Alabama is home to more than 400 species of bryophyte, more commonly known as mosses, liverworts, and hornworts. With so many species (there are 20,000 globally), bryophytes do more than provide the greenery that softens rocky streams and wooded landscapes; they are also home to many microorganisms and are an integral part of Alabama ecosystems. Bryophytes are generally small and unfamiliar as individual species to most people, so it can be difficult for the general public to separate them out from other mossy-looking growths.
Bryophytes belong to the plant kingdom and differ from other plants in that they are nonvascular. Nonvascular plants do not have the tube-shaped vascular structures that provide support and rapid transport of water and nutrients found in the vascular plants, which include ferns and seed-bearing plants. Not all nonvascular plants are bryophytes, however, as the term also applies to botanical organisms that are not plants, such as lichens, fungi, and many types of algae. Like other plants, bryophytes produce an embryo as part of their reproductive cycle. The embryo develops from a fertilized egg and is an immature plant held and nourished within the body of the maternal plant. In flowering plants and conifers, the embryo lies within the seed. In ferns and bryophytes, the embryo is held within the archegonium (egg-producing structure). Fungi and algae never produce embryos. Thus, it is important to note that not all small and mossy plantlike organisms are bryophytes, even when they are called mosses. For example, Spanish moss, most commonly seen draping trees in the lower Southeast, is a flowering plant, and reindeer moss is actually a lichen.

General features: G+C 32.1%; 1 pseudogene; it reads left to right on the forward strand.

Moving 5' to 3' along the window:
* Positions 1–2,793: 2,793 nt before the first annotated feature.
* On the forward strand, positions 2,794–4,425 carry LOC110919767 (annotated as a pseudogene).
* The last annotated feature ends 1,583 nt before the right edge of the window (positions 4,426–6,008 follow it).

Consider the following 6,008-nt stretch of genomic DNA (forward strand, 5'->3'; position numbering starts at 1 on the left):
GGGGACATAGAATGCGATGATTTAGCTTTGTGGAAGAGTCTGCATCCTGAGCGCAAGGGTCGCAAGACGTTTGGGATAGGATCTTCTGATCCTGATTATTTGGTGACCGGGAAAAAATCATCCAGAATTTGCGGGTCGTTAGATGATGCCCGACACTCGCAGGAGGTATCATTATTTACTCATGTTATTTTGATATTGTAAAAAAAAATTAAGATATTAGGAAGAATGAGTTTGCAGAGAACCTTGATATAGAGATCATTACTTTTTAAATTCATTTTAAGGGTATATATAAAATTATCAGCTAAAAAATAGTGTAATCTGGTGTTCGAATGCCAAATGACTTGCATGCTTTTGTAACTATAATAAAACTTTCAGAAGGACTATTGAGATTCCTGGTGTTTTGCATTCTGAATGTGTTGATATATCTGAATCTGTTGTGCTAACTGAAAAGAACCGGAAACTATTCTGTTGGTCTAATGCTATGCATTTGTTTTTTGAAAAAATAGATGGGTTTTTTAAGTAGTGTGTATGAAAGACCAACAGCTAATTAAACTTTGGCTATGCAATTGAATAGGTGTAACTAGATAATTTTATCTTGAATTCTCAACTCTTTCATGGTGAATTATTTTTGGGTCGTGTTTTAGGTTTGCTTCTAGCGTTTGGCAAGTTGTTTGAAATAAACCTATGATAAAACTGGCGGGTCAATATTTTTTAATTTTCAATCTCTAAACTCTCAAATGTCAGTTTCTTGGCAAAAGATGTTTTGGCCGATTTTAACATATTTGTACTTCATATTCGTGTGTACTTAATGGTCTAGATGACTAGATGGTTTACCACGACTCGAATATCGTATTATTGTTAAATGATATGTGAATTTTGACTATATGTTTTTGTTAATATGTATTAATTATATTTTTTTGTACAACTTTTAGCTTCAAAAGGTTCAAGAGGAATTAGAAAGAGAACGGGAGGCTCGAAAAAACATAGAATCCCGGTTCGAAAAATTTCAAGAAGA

There are three distinct groups of bryophytes: mosses, liverworts, and hornworts. These groups are distinguished on the basis of leaf arrangement, the form of the plant body (some liverworts and all hornworts lack stems and leaves), and details of the spore-producing structure (known as the sporangium). Bryophytes occur throughout Alabama. Most are terrestrial, growing on tree trunks, logs, rocks, and soil. They are abundant in moist areas, but only a few are truly aquatic, such as the water mosses (Fontinalis species) and the moss Fissidens fontanus. Given their small size, bryophytes native to drier areas often escape notice, but they are present on most trees in Alabama and in most lawns. Many also occur in cracks and crevices in asphalt, on the face of concrete walls and on rooftops. In the humid woods of south Alabama, several liverworts that are common in the tropics grow on the upper leaf surface of evergreen trees and shrubs, especially leaves of southern magnolia (Magnolia grandiflora).
The greatest abundance and diversity of bryophytes is found in the Cumberland Plateau physiographic section in northern Alabama. The area's forested slopes, rocky ravines, sandstone canyons, and limestone outcrops offer varied microhabitats that differ in terms of exposure to sunlight, drying winds, and the chemical makeup of the soils, rocks, or trees that the plants grow upon. These microhabitats support diverse types of bryophytes, many having specific habitat requirements. The dwarf four-toothed cave moss (Tetrodontium brownianum), for example, is found in Alabama only on rock within the shady recesses of sandstone bluff shelters. The mosses Hyophila involuta and Platydictya confervoides grow on limestones and other calcite-based rocks, and the sharpleaf hookeria moss (Hookeria acutifolia) prefers deeply shaded, moist recesses of rocky cliffs and small streams. Species such as Drummond moss (Drummondia prorepens) and the liverwort Leucolejeunea conchifolia occur predominately on the bark of hardwood trees.
Several northern bryophytes, such as the moss Dichodontium pellucidum and two species of the liverwort Marsupella, reach the southern limit of their distribution in the sandstone ravines of the Cumberland Plateau. Presumably, the cool microclimate in these sandstone ravines has provided conditions favorable to the survival of northern species that were pushed south during the last ice age. Coincidentally, these same sandstone ravines serve as the northernmost limit of some tropical bryophytes, including the ruggedleaf schlotheimia moss (Schlotheimia rugifolia) and the liverwort Cololejeunea cardiocarpa.